Ever have a brain tumor in your family? How was it?

My FIL has a brain tumor the size of a goose egg. He doesn’t know yet (long story about using my wife’s medical coverage and her getting the MRI’s). I have to go tell him tomorrow morning and bring him back to Prague.

He was acting like he had a mini-stroke (partial paralysis like dragging his foot), but this is obviously the problem. The Doctor said that is looked uniform, so she thinks it is not cancer.

Do people get better after the surgery normally?

More news when I know.


I have a friend who had a brain tumor three or four years ago–he keeled over in his office one day and that was the first they knew of it. They operated and got it out, and these days he’s fine. I have no idea what kind of medications (if any) he’s on now, but I do know that as far as I can tell, he’s shown no change in his behavior, intellect, or abilities.

So yes, people do get better.

My former sister-in-law had a brain tumor that went undetected until she very suddenly went deaf in one ear. I mean like turning a switch “off” sudden. She could hear, then she couldn’t.

The tumor was located right behind her ear and was successfully removed by surgery. She’s suffered no consequences other than being deaf in that one ear.

Tomcat, I’m sorry, best wishes for his recovery.

Brain tumours, whether benign or malignant are never good.

They come in a myriad of different types and can present with almost any symptom you can think of.

Brain surgery is not fun, and for every miracle cure there will be a scare story. In this case, more than any other, it is not helpful to compare with other people, because so much can depend on EXACTLY where the tumour is and EXACTLY what it’s made of. A millimeter here or there can make a big difference when you’re talking about the brain.

Listen to your FIL’s doctors, they’ll know what the story is, and should be able to answer your questions much more accurately, given their knowledge of his specific condition.

Most people with benign tumours, assuming the surgery goes well, usually go on to live long lives. Some of them will never fully recover (your FIL may have some permanent paralysis for example), some will. It’s too hard to say.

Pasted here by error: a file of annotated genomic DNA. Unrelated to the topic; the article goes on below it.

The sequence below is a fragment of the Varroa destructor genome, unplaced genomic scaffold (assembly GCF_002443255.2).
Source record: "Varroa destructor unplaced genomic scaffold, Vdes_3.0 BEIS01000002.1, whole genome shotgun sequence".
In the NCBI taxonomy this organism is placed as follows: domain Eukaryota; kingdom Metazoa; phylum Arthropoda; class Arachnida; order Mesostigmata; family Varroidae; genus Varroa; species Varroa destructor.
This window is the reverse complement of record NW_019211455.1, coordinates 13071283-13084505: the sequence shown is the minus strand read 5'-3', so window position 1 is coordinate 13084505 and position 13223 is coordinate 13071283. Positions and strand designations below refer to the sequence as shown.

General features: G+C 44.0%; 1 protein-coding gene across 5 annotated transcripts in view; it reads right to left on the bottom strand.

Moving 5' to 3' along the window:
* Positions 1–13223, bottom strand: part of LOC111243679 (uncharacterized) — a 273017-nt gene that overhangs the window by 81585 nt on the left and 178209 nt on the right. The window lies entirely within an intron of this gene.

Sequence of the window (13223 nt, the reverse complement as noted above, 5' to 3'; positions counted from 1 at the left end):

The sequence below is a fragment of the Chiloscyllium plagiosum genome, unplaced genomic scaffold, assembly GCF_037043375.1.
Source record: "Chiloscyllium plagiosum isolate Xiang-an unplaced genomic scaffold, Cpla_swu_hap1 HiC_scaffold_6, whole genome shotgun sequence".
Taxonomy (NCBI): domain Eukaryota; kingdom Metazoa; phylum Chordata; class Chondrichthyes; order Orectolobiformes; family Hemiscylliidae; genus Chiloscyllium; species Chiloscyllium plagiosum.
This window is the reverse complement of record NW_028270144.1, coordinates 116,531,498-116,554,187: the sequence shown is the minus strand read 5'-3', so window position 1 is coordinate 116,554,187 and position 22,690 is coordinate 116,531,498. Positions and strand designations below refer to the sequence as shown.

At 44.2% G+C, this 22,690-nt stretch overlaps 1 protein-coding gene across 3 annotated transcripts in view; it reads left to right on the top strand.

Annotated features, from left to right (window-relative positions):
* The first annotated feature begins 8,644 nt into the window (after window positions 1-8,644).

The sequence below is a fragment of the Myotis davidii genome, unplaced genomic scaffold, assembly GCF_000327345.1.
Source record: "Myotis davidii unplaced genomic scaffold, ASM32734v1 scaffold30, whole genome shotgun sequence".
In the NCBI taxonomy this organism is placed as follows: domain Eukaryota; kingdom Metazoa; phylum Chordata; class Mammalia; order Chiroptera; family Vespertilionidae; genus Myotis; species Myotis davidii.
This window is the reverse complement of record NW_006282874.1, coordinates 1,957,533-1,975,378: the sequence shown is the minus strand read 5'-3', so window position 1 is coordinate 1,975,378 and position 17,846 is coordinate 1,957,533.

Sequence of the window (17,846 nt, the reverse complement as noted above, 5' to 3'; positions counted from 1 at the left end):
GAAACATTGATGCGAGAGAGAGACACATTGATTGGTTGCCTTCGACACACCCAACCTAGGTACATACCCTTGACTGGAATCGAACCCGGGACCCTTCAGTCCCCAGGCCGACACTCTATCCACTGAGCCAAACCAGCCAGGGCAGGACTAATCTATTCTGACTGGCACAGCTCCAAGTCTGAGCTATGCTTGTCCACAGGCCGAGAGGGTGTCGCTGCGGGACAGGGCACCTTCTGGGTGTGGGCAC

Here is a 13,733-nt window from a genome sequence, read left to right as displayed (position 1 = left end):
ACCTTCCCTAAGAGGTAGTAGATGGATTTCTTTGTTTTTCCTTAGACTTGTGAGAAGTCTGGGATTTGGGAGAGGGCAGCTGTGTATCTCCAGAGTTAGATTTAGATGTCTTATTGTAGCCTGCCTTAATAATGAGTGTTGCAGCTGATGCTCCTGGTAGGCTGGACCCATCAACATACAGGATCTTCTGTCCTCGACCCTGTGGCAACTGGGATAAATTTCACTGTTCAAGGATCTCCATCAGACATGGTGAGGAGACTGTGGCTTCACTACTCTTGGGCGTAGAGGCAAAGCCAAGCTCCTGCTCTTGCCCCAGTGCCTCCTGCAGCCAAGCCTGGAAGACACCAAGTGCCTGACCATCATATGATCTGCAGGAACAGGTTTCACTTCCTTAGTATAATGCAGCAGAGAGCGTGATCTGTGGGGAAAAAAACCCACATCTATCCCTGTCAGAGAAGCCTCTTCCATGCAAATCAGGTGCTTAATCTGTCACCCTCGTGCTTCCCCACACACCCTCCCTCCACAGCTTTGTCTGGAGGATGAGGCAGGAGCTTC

My prayers are with your family for everything to go well.

Someone I know is going through this right now, but unfortunately for her it is cancer, and it is inoperable. It really depends on a lot of things, like where the tumor is, how big it is and how long it has been there, etc. She started out with similar symptoms, partial paralysis in her face. They originally diagnosed her with Bell’s Palsy and then a nerve disease. It took them a while to figure out is was a tumor, I think because of the location of it.

If surgery is possible and they are able to get the whole tumor out you do have a chance for full recovery. It is a good sign for your father that they feel it is operable and that it does not look like cancer. Sometimes after removing the tumor you will see immediate relief of symptoms, sometimes not. Of course his Dr.'s will be able to tell you what his situation is, but sometimes they don’t even know exactly what they are dealing with until they actually get in there. He may need follow up treatments after the surgery.

Good luck to you and your father in this difficult time. I hope you have a good Dr. who is able to explain it all for you and all the possibilities. Make sure you understand what is happening and don’t be afraid to keep asking questions until you do.

Unclviny, who is on hiatus from the boards right now, has one. It is benign and not growing so he hasn’t done anything about it for a number of years.

My mother had a benign but potentially growing tumor about 2 years ago. It was killed will some type of minimally invasive surgery that I can’t recall the name of. She fine, according to periodic checks since then. It didn’t really cause any symptoms other than an unexplained headache.

After a bit of searching I found some information about the type of surgery my mom had:


She fine. I not type so fine.

A similar thing happened to a friend of mine many, many years ago. She is absolutely fine except for being deaf in one ear.

My Mother-in-law had a Brain tumor that was wrapped around her optic nerve. ALthough it was a benign type, it was putting pressure on the nerve and was found after she had an eye checkup which showed loss of vision. She had it surgically removed and then was re-hospitalized when she started leaking CSF out her nose. This was treated non-surgically. It is now over a year later and she is find except for still some visual loss in the eye.

The important thing is to go to a doctor and then try to get several opinions on treatment types. My MIL was seen by a surgeon, oncologist and radiation oncologist before she made the decision for surgery.

My uncle had a very large tumor on his pituitary gland and it was removed about 30 years ago. He is still alive, but what happened was it caused his hands, feet and facial features to grow permanently. I believe he has to be treated by an endocrinologist to this day, but I know no details.

This isn’t going to be very helpful, but my father had one, and did not survive the operation to remove it. No condolences, please, I hadn’t seen him in 25 years by choice.

My best wishes to you and your family in hope that your FIL’s operation goes the completely other way.

My grandmother was diagnosed with one back in the mid-80s, when I was about 14 or so. Within six months, she mentally regressed to an effective mental age of about ten, before she died… it was the saddest thing I’ve ever seen.

I hope your father-in-law turns okay.

Thanks all.

I’ll know more after tomorrow. I do know that the Gamma knife was mentioned as an option.

FIL is at my SIL’s place now and we are going to be taking care of him jointly for the next week or two.

He’s a tough bugger…I’d lay my bets that he comes out of this OK.